The UK and US ban on laptops and tablets in cabin baggage on certain inbound flights has been condemned by a global aviation leader.
Alexandre de Juniac, director-general of airline trade body Iata, claimed the new rules are "not an acceptable long-term solution to whatever threat they are trying to mitigate".
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It was announced last week that passengers will no longer be able to carry large electronic devices on flights to the UK from Turkey, Lebanon, Jordan, Egypt, Tunisia and Saudi Arabia.
This will theoretically stop a terrorist on an affected flight from physically triggering a bomb concealed in a laptop and would ensure any explosion takes place in the hold, away from other passengers.
Transport Secretary Chris Grayling said the ban - announced hours after a similar measure by the US authorities - was introduced "in response to an evolving security threat".
In a speech to Canada's Montreal Council on Foreign Relations, Mr de Juniac cast doubt on the value of the regulations.
He said: "Even in the short term it is difficult to understand their effectiveness. And the commercial distortions they create are severe.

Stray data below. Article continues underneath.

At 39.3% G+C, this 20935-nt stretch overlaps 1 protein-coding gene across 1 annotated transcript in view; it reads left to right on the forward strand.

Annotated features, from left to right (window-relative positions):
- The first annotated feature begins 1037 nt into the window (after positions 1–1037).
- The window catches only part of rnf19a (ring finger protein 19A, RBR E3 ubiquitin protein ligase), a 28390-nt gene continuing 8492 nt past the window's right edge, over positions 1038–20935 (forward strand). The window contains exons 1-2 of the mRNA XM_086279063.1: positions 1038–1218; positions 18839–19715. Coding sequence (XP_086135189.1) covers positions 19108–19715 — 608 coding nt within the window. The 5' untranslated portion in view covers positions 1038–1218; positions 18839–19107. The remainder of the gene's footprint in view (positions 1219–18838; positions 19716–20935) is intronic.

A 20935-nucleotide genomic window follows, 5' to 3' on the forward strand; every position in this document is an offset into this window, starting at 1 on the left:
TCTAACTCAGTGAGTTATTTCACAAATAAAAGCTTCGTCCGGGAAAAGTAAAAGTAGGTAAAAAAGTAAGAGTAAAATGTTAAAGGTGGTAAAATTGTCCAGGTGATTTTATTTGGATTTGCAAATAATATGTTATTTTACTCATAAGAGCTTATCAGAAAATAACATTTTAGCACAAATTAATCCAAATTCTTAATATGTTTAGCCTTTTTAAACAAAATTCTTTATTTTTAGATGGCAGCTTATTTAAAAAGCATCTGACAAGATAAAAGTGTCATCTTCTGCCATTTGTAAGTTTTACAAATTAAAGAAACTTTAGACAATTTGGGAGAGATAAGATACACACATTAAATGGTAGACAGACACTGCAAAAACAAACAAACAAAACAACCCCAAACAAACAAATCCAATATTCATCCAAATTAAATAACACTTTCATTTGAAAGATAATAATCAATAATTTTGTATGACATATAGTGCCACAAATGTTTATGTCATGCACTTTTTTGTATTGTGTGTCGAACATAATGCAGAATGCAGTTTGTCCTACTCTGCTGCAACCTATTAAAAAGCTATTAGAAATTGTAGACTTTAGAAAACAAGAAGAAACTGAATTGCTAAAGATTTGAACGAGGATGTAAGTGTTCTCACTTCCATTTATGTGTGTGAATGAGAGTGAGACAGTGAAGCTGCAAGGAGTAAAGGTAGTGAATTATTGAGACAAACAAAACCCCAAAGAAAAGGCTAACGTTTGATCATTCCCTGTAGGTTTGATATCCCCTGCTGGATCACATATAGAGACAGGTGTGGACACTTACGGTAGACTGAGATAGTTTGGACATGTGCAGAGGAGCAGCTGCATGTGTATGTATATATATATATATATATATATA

"We call on governments to work with the industry to find a way to keep flying secure without separating passengers from their personal electronics."
Mr de Juniac noted that the UK has not included four countries in its ban - Morocco, Kuwait, Qatar and the United Arab Emirates - which are covered by the US.
He told the audience: "With the measures now in place, our passengers and member airlines are asking valid questions. Why don't the US and the UK have a common list of airports?
"How can laptops be secure in the cabin on some flights and not others, including flights departing from the same airport? And surely there must be a way to screen electronic equipment effectively?
"The current situation is not acceptable and will not maintain the all-important confidence of the industry or of travellers. We must find a better way. And governments must act quickly."
UK airlines operating direct flights which are being hit by the new measures are British Airways, easyJet, Jet2.com, Monarch, Thomas Cook and Thomson.
Overseas airlines affected are Turkish Airlines, Pegasus Airways, AtlasGlobal Airlines, Middle East Airlines, EgyptAir, Royal Jordanian, Tunis Air and Saudia.
The restrictions include any electronic device measuring 16cm (6.3in) by 9.3cm (3.7in) by 1.5cm (0.6in), which means anything larger than a typical smartphone will have to go in hold luggage.
A number of peripheral devices designed to be used with either a phone, laptop or tablet and exceeding the same dimensions are also banned from the cabin.
This covers spare batteries, portable power sources, keyboards, power cable transformers and external hard drives.
This means spare batteries and portable power sources cannot be transported on affected flights in any way, as there was already a ban on them being stored in hold baggage because of a potential fire risk.